Well, This Is Clearly Wrong

The summer day camp at our local Y.M.C.A. is in session. Recently, I saw a teenage counselor lead a line of preschool boys into the locker room to change for their swim lesson. They were like an adorable row of ducklings! Then I saw an older man — a friendly looking, grandfatherly type — take out his iPhone and photograph the boys while they were changing into their swimsuits. It was hard to decide what to do in that moment, so I did nothing. But this scene has stayed with me. Should I have spoken up?


I spend half my time on Social Q’s trying to picture the flip side of many coins. Could the older man have been taking a selfie? (Probably not: wrong phone angle.) Did the sheer cuteness of the scene somehow blind him to the terrible inappropriateness of photographing little boys in states of undress? Well, it turns out this coin has no flip side.

In many states, photographing anyone in a locker room without their consent is illegal. Taking pictures of defenseless children is even worse. The man’s friendly demeanor is irrelevant; you should have told him to put down his phone. Then you should have reported the incident to the manager of the Y so that he or she could be aware of the episode and prevent its recurrence.

Happily, there is still time for you to do that. Maybe someone on staff will recognize the man from your description. Even if his behavior was innocent, it must stop.

It Takes Two to Feud

I am planning my son’s 2nd birthday party. We would like to invite all of my husband’s family who live nearby. However, his mother is not speaking to one of her sisters whom we would like to invite. My mother-in-law refuses to attend any event that includes this sister. My husband thinks we should invite his aunt anyway. I would hate for my mother-in-law to miss the party. But I would also hate to exclude the aunt over a feud we’re not involved in. Either way, someone’s feelings will be hurt. Advice?


Invite the aunt. It rarely pays to become involved in other people’s garden-variety feuds. Excluding just one relative in the area only entrenches hostilities and is needlessly hurtful. Even very small homes are large enough to accommodate two people who are not speaking for a couple of hours.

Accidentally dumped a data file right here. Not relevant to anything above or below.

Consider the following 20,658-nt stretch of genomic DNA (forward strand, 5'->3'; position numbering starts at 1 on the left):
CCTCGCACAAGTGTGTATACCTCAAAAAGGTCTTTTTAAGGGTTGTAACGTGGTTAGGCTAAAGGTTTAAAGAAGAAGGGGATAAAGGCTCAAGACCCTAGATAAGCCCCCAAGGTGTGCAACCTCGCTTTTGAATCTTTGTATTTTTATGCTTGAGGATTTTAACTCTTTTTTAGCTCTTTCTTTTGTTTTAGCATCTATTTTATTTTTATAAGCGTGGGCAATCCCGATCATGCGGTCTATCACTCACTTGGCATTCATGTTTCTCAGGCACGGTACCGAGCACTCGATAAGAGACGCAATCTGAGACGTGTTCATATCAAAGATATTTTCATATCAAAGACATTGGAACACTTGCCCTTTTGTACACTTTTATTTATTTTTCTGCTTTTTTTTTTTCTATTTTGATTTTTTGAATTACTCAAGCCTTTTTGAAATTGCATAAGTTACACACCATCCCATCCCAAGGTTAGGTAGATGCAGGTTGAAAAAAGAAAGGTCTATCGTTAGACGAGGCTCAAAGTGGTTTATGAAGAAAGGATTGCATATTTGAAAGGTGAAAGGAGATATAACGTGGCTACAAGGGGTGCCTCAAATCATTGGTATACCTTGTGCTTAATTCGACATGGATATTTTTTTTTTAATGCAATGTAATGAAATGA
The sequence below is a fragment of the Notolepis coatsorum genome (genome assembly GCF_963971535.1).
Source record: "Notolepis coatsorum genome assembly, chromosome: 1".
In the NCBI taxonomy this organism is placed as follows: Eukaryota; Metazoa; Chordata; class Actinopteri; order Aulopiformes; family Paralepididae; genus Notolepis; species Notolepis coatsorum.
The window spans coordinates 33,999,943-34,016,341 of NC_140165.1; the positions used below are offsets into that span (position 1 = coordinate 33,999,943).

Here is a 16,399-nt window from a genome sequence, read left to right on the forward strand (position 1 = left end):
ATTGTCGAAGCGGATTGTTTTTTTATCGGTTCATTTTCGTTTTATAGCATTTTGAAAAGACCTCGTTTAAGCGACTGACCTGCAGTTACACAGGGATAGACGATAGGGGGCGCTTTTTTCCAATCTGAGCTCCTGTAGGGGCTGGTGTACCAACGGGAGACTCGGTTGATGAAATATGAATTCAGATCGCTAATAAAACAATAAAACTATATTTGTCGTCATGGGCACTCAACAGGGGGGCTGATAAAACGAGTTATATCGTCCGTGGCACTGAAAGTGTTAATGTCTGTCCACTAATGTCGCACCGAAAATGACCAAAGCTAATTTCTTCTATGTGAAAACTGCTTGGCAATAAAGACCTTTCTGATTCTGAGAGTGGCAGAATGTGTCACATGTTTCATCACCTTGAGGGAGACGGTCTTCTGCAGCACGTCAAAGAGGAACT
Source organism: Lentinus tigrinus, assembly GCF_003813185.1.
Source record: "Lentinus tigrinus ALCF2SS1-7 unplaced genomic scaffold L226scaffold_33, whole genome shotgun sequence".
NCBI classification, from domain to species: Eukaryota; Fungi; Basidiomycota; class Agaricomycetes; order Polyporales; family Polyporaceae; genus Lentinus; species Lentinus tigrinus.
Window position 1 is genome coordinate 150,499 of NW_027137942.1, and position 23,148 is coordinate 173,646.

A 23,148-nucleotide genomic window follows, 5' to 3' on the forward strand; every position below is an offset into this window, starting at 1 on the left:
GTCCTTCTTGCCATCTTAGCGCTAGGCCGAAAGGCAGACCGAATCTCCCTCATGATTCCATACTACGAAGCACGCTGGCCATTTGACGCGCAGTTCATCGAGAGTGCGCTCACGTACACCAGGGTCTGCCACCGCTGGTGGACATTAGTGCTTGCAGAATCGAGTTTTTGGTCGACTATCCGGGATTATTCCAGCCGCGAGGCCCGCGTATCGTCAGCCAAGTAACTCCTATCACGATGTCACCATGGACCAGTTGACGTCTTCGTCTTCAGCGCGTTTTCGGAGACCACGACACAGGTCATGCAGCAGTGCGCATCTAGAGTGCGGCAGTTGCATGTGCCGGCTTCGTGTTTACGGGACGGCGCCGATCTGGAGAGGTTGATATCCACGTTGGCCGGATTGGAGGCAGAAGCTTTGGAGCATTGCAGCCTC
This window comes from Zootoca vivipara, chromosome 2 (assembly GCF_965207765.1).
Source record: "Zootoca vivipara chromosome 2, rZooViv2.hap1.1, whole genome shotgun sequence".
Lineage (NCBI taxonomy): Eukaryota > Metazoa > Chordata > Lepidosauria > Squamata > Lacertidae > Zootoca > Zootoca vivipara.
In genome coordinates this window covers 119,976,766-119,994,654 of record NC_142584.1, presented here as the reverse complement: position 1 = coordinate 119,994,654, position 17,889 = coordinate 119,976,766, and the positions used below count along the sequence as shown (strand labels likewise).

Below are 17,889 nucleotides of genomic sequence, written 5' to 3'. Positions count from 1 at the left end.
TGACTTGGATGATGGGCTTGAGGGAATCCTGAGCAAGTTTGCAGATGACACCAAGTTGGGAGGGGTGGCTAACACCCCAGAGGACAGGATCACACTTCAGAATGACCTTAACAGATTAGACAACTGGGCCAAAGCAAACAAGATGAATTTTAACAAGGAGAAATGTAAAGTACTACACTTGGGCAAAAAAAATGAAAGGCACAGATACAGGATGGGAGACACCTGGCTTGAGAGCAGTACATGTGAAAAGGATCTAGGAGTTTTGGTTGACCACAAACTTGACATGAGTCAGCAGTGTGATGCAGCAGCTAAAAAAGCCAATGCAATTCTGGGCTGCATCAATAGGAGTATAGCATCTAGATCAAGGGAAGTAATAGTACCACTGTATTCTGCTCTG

Now, for feuds where one party’s behavior was truly outrageous, we may reach a different decision. But that doesn’t seem to be the case here. (You would have told us if the aunt burned down your mother-in-law’s house.)

Avoid pre-party theatrics by keeping the guest list quiet and downplaying possible drama. Let’s hope your mother-in-law chooses the happy occasion of her grandson’s birthday over animosity for a day.

Your Pension Is Nobody’s Business

I recently retired. Because of the identity of my employer and the number of years I worked for the company, people assume (correctly) that I receive a pension. But I am at a loss when someone who doesn’t know me says, “You must get a pension.” I don’t know how to reply. I would never ask a person how she supports herself. Aside from saying, “Yes, I receive a huge monthly pension,” what should I say?


My standard response to impertinent questions is: “Why do you ask?” It creates a small pause for people (who probably don’t mean to be rude) to realize that, aside from their naked interest, there is no legitimate reason for their question.

If you’d like to be a little saucier with these strangers who ask about your pension, respond: “Are you about to ask me for a loan?” When they exclaim they are not, drive home your point: “Well, I couldn’t imagine any other reason for asking about my finances.”

Define ‘Generous’

I have been teaching at my university for a long time. Recently, it created a graduate fellowship in my name. Appeals for donation were sent to colleagues, alumni, friends and relatives. The response has been surprising. People I don’t know have sent in large amounts of money, whereas people I see daily (and have lunch with) have kept their purses zipped. How do I loosen up these tightwads — I mean, these potentially generous donors — to help struggling students?


You sign your letter “Do-Gooder,” but I wonder if “Hungry Ego” would be more appropriate. If this fellowship weren’t named for you, would you be so worried about your friends’ and colleagues’ donations to struggling students? Many people have given generously in your honor. Congratulations!

As a general matter, though, it’s better to stay out of other people’s charitable giving. We all have our special causes and budgets, and the university is probably doing a fine job strong-arming people to donate to the new fellowship.

For help with your awkward situation, send a question to [email protected], to Philip Galanes on Facebook or @SocialQPhilip on Twitter.

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